YESSSSSSS. So into this piece--which BTW is wonderfully written and succinctly powerful. I'm also a WOC who decamped from a fairly liberal town for New York and has never really looked back. Yeah, yeah, my cost of living would go down if I left the city, but surprisingly, your standard of living can be independent of cost but still dependent on race/ethnicity. (This is not actually surprising, but seems to be forgotten in a lot of discussions.) What's really hard to bear is well-meaning white people who insist that their cities/towns/wherever are "actually quite diverse and inclusive" because they personally aren't racist and have friends of color. Which is great. But their sphere of experience is not that of black, Asian, Latin@, Middle Eastern, etc., folk--which is absolutely not something they should apologize or feel guilty for, but which they should understand the limitations of. Also, as long as I'm on this rant, I'll mention that diversity in and of itself isn't great if places are largely segregated. So, cool, your town has black/brown people, but they've been ghettoized into "their" side of town. And again, just because you personally live/visit there doesn't mean there isn't a larger dynamic at play. NYC has far from figured out race relations, obviously. We have racial and economic fault lines that run deep. Structural racism is still a problem. But sadly POC do have a reason to celebrate a city where, at least, you're not just the "interracial couple," or complimented on your ability to "speak such nice English," or repeatedly asked if you're related to the other people of your race/ethnicity in town, or having your hair touched, or having having people pull back their eyes to look like yours, or having your ancestry collapsed into "Mexican" or "Chinese" because "well, it's so hard to tell you guys apart," or whatever. The list goes on. Yay NYC.
@beastlyburden More substantively: this was really lovely, and unlike most of the news this week, did not make me want to jump off a cliff. Brava, Nicole.
YAY A HAPPY ENDING
@ThatJenn We're planning on retiring outside of the US for that exact reason.
Many, many congrats! I'll really miss your wit and humor here, but I'm excited to read your new column at The Cut!
I was pretty repulsed by Daniel Handler’s comments, but his apology was solid. Side note: I’m surprised/disappointed that I didn’t hear about those comments until I read Nikky Finney’s piece on Gawker today, though. I follow a lot of lit types on Twitter, a bunch of whom were live-tweeting the whole thing, and none of them mentioned it. Nikky’s description of how the National Book Foundation’s initial response to her email was also depressing, although they’ve now backpedaled and issued a statement on their website. Your apology was very gracious, Ester.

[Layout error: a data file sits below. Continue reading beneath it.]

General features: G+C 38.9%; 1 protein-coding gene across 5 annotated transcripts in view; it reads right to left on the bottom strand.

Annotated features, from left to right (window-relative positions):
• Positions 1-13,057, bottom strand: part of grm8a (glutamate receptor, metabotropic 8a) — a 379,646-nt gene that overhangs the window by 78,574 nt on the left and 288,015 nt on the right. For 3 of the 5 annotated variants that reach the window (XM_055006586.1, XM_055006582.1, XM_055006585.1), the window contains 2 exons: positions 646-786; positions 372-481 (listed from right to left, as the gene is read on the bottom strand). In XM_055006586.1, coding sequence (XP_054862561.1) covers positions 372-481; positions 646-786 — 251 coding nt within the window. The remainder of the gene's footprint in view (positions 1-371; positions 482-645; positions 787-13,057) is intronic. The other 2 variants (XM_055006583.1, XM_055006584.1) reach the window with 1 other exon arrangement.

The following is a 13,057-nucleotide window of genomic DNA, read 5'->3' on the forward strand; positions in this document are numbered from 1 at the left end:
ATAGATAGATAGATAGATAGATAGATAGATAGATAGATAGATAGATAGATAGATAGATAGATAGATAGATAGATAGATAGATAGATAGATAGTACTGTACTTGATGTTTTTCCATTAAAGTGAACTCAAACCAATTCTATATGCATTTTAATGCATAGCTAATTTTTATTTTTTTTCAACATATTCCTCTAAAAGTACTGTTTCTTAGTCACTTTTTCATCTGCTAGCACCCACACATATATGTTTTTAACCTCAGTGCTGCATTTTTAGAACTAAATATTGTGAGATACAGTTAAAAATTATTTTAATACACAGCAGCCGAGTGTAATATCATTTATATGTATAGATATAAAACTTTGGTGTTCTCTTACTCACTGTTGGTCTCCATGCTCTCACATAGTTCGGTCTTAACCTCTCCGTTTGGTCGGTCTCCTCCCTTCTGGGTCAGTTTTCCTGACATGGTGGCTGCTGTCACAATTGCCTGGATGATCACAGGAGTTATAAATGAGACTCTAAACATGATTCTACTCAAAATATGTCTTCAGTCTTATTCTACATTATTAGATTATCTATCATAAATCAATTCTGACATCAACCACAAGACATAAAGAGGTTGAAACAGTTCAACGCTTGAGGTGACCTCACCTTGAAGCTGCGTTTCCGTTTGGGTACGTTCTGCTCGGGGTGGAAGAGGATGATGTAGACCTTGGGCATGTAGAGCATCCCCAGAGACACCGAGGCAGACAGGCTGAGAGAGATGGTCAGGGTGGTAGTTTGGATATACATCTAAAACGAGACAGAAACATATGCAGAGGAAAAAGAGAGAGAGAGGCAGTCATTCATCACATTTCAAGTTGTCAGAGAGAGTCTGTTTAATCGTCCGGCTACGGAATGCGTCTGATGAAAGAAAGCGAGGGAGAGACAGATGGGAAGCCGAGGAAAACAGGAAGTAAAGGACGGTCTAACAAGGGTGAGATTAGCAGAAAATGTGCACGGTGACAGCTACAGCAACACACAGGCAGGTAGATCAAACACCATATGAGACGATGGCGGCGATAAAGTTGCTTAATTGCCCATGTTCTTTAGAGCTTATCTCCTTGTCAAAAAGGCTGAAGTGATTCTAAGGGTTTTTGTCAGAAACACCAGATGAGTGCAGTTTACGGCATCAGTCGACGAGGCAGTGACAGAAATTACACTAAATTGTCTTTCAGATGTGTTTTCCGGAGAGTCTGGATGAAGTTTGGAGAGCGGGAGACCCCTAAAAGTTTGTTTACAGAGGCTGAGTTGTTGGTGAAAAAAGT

@fletchasketch Seconding this. Lately, it does feel like we're not getting a lot of real discussion, just one-off remarks or commentary without a lot of depth, or which functions less to educate the reader than to signal that the writer Knows What's Up. I'm sure part of that is just the reality of the editorial schedule here, where writers need to pump out a lot of content in not a lot of time, but personally, when I see these issues being invoked in what feels to me like a throwaway/parenthetical fashion, it feels less like a productive critique and more like a cheap rhetorical tool, aka snark.
@msperception My comment is more about the perhaps unintended effects of tilting the coverage here towards greater awareness of structural issues, which I agree is a good and needful thing (as long as it's done with the seriousness and thoughtfulness these issues deserve, which is a separate point). So, in this instance, what's the kerfuffle here really about? On the one hand, there's Ester making some of her readers feel bad because they don't act out her preferred vision of holiday domesticity, which connects into some problematic ideas about femininity (being the hostess with the mostess, making the holidays Pinterest-perfect for your family, etc.). There's also the idea that her vision of eating out on Thanksgiving is heavily classed--would she have ever suggested that someone who couldn't afford to make a full spread at home and instead ordered the Thanksgiving special at Popeye's is "cheating"? But really, how many of us would have considered those issues if we weren't primed to do so because it was on The Billfold? And that's my point. If the writers here keep reminding their readers how class, race, and gender underpin almost every facet of our lives, financial and otherwise, they have to expect that their readers will continue using that lense on pieces where they (the writers) didn't intend for that kind of scrutiny. Also, this may just be my bubble of reality, but I don't feel like the class, race, et al. are ignored at all in discussions of money on any significant platform. Income, racial, and gender inequality seem like they're part of the everyday media conversation at this point.
@TheDilettantista Haha, my pleasure! I think you articulated yourself plenty well, though.